Section 802 and 806 are listed in Title Eight of SOX; it pertains to Criminal Penalties for Altering Documents. Under this section, if one altering, destroying, mutilating, concealing, falsifying records, documents, or any objects with the intention of a legal investigation, the penalties would be fines and maybe up to 20 years of imprisonment. In addition, if any of accountant knows with one’s action and willful to violates the requirements of maintenance of all audit for a five-year period will be fined and maybe imprisonment up to 10 years. Section 806 is about the protection of whistleblowers who provided information that he or she believes the publicly-held corporation or its subsidiary had violated the regulation of the SEC or involving any frauds that could mislead the shareholders. This section also “authorizes the U.S. Department of Labor to protect whistleblower complaints against employers who retaliate and further authorizes the Department of Justice to charge those responsible for the retaliation.” (SOX Section 906: Corporate Responsibility for Financial Reports, 2019) Section 906 is listed under Title Nine of SOX “White-Collar Crime Penalty Enhancements”; it required the senior corporate officers to certify in writing that the financial statements and disclosure of the annual reports are fairly presented and fully complied with SEC requirement. If the senior corporate officers certify the financial reports knowing that it is not complying with the SEC requirement, the senior corporate officers will be fined no more than $5 million, or imprisonment of 20 years, or both (SOX Section 906: Corporate Responsibility for Financial Reports, 2019).

Prior to the time the SOX Act was passed, the investors had lost their faith in publicly-held corporations as the corporate governance had been seen failing in the 90s. According to Forbes, a survey that was conducted by Financial Executives Research Foundation in 2005 found that 83% of large-company CFOs had agreed that this act had increased investors’ confidence (Hanna, 2014). Besides, the number of corporations that registered in the SEC needed to restate their financial statement has been dropped a couple of years after SOX completely complied in the industry. According to Journal of Accountancy, a research that was conducted by professor Susan Scholz from University of Kansas, there were 1600 restatements in 2005, and 1784 in 2006, however, the number fell steadily over the next three year which was 711, 817, 810, 738 in-between years of 2009 to 2012 respectively (Tysiac, 2014).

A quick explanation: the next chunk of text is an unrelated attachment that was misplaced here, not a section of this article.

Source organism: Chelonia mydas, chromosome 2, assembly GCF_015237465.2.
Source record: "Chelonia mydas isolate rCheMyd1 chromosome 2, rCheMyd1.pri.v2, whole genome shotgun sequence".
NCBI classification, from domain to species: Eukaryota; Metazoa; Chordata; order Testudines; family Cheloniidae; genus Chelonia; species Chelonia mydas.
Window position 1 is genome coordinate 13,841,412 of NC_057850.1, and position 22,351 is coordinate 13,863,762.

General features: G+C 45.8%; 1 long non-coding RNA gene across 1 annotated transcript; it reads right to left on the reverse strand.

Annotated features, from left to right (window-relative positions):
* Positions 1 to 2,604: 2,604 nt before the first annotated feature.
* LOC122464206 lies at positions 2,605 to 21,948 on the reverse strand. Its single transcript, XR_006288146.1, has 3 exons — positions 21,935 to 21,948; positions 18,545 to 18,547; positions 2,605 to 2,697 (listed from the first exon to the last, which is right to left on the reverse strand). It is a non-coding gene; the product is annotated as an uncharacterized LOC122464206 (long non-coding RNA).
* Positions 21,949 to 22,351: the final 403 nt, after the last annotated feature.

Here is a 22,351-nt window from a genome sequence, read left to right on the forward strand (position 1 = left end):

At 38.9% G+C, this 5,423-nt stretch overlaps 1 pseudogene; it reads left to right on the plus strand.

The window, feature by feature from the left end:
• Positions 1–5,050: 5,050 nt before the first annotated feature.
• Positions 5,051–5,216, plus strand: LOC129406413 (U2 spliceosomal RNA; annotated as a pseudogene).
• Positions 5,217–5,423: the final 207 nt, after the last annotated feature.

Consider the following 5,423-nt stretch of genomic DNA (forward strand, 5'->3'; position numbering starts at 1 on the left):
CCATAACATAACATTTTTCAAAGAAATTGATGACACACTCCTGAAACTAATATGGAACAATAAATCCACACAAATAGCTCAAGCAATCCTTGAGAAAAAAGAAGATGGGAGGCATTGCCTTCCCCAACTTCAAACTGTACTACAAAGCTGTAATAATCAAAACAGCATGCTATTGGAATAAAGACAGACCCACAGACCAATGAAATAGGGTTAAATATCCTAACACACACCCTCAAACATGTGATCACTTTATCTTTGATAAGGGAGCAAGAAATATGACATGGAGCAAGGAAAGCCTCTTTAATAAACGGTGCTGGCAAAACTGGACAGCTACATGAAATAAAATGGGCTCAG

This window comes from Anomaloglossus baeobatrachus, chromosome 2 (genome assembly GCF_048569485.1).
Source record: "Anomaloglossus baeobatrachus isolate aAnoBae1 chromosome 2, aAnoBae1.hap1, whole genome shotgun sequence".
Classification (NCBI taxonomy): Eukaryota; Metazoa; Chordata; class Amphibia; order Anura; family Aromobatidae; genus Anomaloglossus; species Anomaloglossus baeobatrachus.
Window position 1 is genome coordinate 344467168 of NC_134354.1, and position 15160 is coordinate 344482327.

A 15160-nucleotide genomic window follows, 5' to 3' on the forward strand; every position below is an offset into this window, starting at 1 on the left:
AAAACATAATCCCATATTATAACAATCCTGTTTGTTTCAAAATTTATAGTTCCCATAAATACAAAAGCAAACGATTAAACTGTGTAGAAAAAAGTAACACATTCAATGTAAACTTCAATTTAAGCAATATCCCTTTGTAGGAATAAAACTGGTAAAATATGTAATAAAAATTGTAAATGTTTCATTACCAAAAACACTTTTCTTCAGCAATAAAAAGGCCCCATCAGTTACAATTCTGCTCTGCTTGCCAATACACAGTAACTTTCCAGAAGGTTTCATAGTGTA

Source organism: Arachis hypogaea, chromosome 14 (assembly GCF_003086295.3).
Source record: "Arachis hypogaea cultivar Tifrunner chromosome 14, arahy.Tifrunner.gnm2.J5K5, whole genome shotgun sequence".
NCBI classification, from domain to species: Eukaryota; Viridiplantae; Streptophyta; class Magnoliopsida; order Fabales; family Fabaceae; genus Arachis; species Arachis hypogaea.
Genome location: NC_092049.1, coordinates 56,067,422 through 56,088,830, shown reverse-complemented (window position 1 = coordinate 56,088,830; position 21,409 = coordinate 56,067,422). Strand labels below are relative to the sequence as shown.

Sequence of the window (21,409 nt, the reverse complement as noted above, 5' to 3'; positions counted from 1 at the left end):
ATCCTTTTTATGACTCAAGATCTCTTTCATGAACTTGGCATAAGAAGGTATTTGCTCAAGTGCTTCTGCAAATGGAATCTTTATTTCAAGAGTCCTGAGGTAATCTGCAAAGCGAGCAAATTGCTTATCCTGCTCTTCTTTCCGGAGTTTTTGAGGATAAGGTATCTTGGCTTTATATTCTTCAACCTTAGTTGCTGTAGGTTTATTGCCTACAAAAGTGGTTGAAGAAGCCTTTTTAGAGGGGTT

In conclusion, the SOX Act of 2002 has changed accounting professions in certain ways. It improved both corporate governance and auditing firms that not only focus on their interests and have made the senior managements take their responsibility when they sign fraudulent financial statements and annual reports knowing that there are misstatements to boost the corporations’ earnings. This act also ensures that the victims who were affected by the misled information for their decisions get the amount they lose from the corporations. As mentioned above, Section 404 of SOX is related to a corporation’s internal control. Under this section, the auditor had to attest to the corporations’ internal control, which had increased the cost of corporations; however, in the long run, the act was benefit for the users of financial statements. The most important of this act is that it had increased the investors’ confidence in publicly-held corporation financial statements.